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I have been given four depressing poems to study, looking at the way different poets display their or their persona's feelings.

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Introduction

I have been given four depressing poems to study, looking at the way different poets display their or their persona's feelings. The poets in the four poems I have read write about different experiences of frustration and anger and the different effects these have on their emotions. In this study I am only mentioning 3 of the four poems. Other poems I have studied, including "those bastards in their mansions" and "the affliction of Margaret" show different types of frustration, and different methods of coping with it. "Those bastards in their mansions" is a voice of a fictional character like "education....." The poem features two different classes; the rich and the poor people. The poem is written from the point of view of a poor person, which is highly obvious due to the language in the title, which is full of anger and resentment, but needs to be stated. He uses this language to shock people. ...read more.

Middle

The poet uses similes like "tears like dew". This has a deep meaning as he's saying the tears are there when you don't really want them at the crack of dawn, but go. So they cry but you might not see it. The poet uses alliteration.... "Maimed, mangled by inhuman men." The effect of alliteration is not always obvious. Some times it is just put into a poem because the poet can do that. I think the alliteration here is to focus on the word men. She's gaining sympathy because she's suggesting MEN have got what is still her BABY. I also feel that with the line before "perhaps some dungeon hears thee groan," it gives a theatrical feel, getting worse and worse ideas of what might have happened to her son. "Education for leisure" doesn't use rhyming couplets or any other methods like that, but does have a structure for the lines. I love the way the poem is set out. ...read more.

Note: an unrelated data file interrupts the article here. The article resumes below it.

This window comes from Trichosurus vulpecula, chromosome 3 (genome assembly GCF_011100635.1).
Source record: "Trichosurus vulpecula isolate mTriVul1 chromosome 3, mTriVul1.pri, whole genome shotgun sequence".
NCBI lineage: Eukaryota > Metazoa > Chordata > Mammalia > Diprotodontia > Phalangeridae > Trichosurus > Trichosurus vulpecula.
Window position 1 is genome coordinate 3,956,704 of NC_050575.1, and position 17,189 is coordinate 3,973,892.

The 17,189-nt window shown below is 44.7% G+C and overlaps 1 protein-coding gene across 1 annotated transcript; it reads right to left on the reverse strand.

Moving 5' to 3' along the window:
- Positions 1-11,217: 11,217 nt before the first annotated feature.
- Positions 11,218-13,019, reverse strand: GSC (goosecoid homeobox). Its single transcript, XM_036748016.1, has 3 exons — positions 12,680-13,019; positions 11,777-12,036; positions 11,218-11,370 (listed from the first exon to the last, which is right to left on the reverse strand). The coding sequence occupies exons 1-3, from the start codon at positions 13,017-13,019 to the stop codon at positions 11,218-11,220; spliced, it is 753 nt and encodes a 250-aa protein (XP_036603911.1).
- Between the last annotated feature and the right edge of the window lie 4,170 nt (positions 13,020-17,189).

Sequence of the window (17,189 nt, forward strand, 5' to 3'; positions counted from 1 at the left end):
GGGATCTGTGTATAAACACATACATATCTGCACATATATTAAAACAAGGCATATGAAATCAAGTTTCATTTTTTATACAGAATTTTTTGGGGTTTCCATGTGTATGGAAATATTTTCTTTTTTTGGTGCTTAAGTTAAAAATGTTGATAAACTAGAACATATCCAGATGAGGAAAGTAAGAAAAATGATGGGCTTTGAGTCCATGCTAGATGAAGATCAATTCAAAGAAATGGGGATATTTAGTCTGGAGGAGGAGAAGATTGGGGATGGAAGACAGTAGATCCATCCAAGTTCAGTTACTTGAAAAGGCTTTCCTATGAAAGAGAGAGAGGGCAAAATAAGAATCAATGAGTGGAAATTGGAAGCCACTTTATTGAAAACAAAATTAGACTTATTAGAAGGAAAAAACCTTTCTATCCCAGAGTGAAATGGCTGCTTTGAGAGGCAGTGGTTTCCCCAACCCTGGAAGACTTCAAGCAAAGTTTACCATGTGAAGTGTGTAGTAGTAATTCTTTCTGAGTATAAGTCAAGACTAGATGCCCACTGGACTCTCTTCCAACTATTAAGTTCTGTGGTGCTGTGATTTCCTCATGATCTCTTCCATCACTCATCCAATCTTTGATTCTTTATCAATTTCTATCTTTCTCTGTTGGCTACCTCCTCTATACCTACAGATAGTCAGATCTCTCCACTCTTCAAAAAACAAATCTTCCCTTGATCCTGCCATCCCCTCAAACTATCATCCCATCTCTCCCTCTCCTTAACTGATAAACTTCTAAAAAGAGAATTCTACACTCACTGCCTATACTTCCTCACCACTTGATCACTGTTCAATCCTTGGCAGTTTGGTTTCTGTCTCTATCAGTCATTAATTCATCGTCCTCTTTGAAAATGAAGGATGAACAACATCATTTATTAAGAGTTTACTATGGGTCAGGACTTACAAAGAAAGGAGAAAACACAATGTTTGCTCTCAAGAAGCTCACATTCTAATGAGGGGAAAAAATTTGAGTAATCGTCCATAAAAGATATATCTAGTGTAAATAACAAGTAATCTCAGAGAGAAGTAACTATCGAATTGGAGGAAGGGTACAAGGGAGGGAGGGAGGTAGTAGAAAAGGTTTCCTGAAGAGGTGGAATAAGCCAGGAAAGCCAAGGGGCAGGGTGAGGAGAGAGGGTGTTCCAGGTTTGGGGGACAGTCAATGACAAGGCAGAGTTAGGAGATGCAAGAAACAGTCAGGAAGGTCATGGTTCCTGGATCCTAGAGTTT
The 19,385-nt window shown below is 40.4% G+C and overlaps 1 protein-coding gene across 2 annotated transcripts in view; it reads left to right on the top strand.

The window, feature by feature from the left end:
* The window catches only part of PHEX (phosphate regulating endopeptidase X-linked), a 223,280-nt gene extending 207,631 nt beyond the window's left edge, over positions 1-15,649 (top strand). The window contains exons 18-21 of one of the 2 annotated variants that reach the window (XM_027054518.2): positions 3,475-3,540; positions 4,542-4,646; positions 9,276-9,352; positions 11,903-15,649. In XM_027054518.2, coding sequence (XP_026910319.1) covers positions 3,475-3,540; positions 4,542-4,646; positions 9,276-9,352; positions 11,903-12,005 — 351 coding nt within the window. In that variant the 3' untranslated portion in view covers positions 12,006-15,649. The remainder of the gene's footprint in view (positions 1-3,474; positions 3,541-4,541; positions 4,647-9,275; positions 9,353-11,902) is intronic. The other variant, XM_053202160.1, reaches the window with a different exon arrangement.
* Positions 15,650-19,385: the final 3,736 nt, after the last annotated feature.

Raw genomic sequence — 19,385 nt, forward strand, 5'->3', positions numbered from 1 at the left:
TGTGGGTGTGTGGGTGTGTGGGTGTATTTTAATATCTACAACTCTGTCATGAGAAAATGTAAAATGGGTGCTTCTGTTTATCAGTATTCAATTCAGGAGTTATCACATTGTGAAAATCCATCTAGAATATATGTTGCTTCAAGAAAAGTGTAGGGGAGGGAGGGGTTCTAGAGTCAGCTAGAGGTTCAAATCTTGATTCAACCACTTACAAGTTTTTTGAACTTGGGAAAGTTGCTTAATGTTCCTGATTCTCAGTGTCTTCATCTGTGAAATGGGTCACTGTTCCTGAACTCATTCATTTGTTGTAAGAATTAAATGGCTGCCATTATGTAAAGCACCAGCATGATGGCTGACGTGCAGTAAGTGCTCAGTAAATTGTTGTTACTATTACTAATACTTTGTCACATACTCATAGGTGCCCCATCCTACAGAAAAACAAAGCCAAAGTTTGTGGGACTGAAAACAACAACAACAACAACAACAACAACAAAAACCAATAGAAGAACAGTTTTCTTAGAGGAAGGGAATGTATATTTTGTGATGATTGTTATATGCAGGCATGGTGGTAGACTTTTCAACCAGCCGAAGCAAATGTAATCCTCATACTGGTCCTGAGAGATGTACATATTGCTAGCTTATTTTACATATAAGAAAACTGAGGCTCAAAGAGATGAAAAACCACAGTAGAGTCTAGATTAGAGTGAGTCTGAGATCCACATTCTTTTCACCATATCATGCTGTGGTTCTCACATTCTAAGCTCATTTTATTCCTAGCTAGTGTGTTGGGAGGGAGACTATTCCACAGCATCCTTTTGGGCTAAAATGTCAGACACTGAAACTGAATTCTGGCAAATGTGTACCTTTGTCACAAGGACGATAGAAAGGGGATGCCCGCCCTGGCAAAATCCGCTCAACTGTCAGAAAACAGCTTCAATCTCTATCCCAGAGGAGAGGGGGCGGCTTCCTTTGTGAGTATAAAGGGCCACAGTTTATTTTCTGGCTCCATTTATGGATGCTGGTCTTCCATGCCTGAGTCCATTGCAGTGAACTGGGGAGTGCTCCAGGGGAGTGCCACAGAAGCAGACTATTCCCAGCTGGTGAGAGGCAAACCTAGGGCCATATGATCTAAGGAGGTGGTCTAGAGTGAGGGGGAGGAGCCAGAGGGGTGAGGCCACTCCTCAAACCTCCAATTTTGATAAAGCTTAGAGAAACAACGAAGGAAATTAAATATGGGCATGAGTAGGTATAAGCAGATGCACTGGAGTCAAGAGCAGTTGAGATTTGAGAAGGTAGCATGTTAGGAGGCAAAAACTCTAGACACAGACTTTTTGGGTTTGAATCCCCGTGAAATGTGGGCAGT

Conclusion

All medieval material, but then finishes with "me, I stick to the shadows, carry a gun". This works well; he's saying 'time's don't change. Bad things are happening now that happened 100 years ago. If you don't believe me or understand, I'll just tell you what happened 100 years ago.' And "the affliction of Margaret" finishes with "I have no other earthly friends". This poem is in my eyes incredibly long, so to stop on that is meaningful. She's saying she only has god who is the only person that she can't see, and the only person she wants she can't see. Plus the fact that in 1807 everyone had god as people were still highly religious, but the one she wants no-one has. The main similarities are the theme; anger and depression, the "punch line" endings, all involve death, whether it be killing someone, or just as if you'd killed someone. The main differences are the different uses of framework, e.g. verses and stanzas, the simplistic writing of "education for leisure" compared to the detailed alliterations, similes and metaphors of "the affliction of Margaret" ...read more.

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